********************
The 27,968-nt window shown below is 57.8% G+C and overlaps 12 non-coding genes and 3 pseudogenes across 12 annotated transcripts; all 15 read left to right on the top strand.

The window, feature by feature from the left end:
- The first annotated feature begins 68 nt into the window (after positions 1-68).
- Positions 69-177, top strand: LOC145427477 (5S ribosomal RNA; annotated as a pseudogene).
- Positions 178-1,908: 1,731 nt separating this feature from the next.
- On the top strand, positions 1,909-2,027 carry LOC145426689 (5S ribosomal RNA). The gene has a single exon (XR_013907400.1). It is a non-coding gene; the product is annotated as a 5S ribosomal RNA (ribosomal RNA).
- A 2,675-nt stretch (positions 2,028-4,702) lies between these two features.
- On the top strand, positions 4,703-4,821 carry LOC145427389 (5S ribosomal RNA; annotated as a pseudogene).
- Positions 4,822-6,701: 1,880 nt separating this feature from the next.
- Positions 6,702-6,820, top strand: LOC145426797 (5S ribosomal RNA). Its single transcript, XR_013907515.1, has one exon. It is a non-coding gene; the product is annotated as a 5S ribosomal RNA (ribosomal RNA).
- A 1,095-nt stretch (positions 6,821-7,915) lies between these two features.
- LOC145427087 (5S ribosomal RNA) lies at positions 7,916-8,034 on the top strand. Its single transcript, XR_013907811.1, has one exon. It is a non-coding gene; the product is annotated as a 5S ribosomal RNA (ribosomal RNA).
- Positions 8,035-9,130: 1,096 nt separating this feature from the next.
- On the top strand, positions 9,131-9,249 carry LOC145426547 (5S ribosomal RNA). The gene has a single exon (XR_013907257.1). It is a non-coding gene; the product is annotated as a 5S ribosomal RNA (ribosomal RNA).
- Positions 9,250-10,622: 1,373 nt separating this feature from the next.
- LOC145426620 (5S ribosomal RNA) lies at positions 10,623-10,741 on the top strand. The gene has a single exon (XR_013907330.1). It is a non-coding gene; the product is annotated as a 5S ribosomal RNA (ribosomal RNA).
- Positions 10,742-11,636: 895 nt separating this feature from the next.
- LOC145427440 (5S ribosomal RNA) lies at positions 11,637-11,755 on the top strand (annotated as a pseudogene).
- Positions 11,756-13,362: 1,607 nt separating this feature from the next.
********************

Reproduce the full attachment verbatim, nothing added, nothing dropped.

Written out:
The 27,968-nt window shown below is 57.8% G+C and overlaps 12 non-coding genes and 3 pseudogenes across 12 annotated transcripts; all 15 read left to right on the top strand.

The window, feature by feature from the left end:
- The first annotated feature begins 68 nt into the window (after positions 1-68).
- Positions 69-177, top strand: LOC145427477 (5S ribosomal RNA; annotated as a pseudogene).
- Positions 178-1,908: 1,731 nt separating this feature from the next.
- On the top strand, positions 1,909-2,027 carry LOC145426689 (5S ribosomal RNA). The gene has a single exon (XR_013907400.1). It is a non-coding gene; the product is annotated as a 5S ribosomal RNA (ribosomal RNA).
- A 2,675-nt stretch (positions 2,028-4,702) lies between these two features.
- On the top strand, positions 4,703-4,821 carry LOC145427389 (5S ribosomal RNA; annotated as a pseudogene).
- Positions 4,822-6,701: 1,880 nt separating this feature from the next.
- Positions 6,702-6,820, top strand: LOC145426797 (5S ribosomal RNA). Its single transcript, XR_013907515.1, has one exon. It is a non-coding gene; the product is annotated as a 5S ribosomal RNA (ribosomal RNA).
- A 1,095-nt stretch (positions 6,821-7,915) lies between these two features.
- LOC145427087 (5S ribosomal RNA) lies at positions 7,916-8,034 on the top strand. Its single transcript, XR_013907811.1, has one exon. It is a non-coding gene; the product is annotated as a 5S ribosomal RNA (ribosomal RNA).
- Positions 8,035-9,130: 1,096 nt separating this feature from the next.
- On the top strand, positions 9,131-9,249 carry LOC145426547 (5S ribosomal RNA). The gene has a single exon (XR_013907257.1). It is a non-coding gene; the product is annotated as a 5S ribosomal RNA (ribosomal RNA).
- Positions 9,250-10,622: 1,373 nt separating this feature from the next.
- LOC145426620 (5S ribosomal RNA) lies at positions 10,623-10,741 on the top strand. The gene has a single exon (XR_013907330.1). It is a non-coding gene; the product is annotated as a 5S ribosomal RNA (ribosomal RNA).
- Positions 10,742-11,636: 895 nt separating this feature from the next.
- LOC145427440 (5S ribosomal RNA) lies at positions 11,637-11,755 on the top strand (annotated as a pseudogene).
- Positions 11,756-13,362: 1,607 nt separating this feature from the next.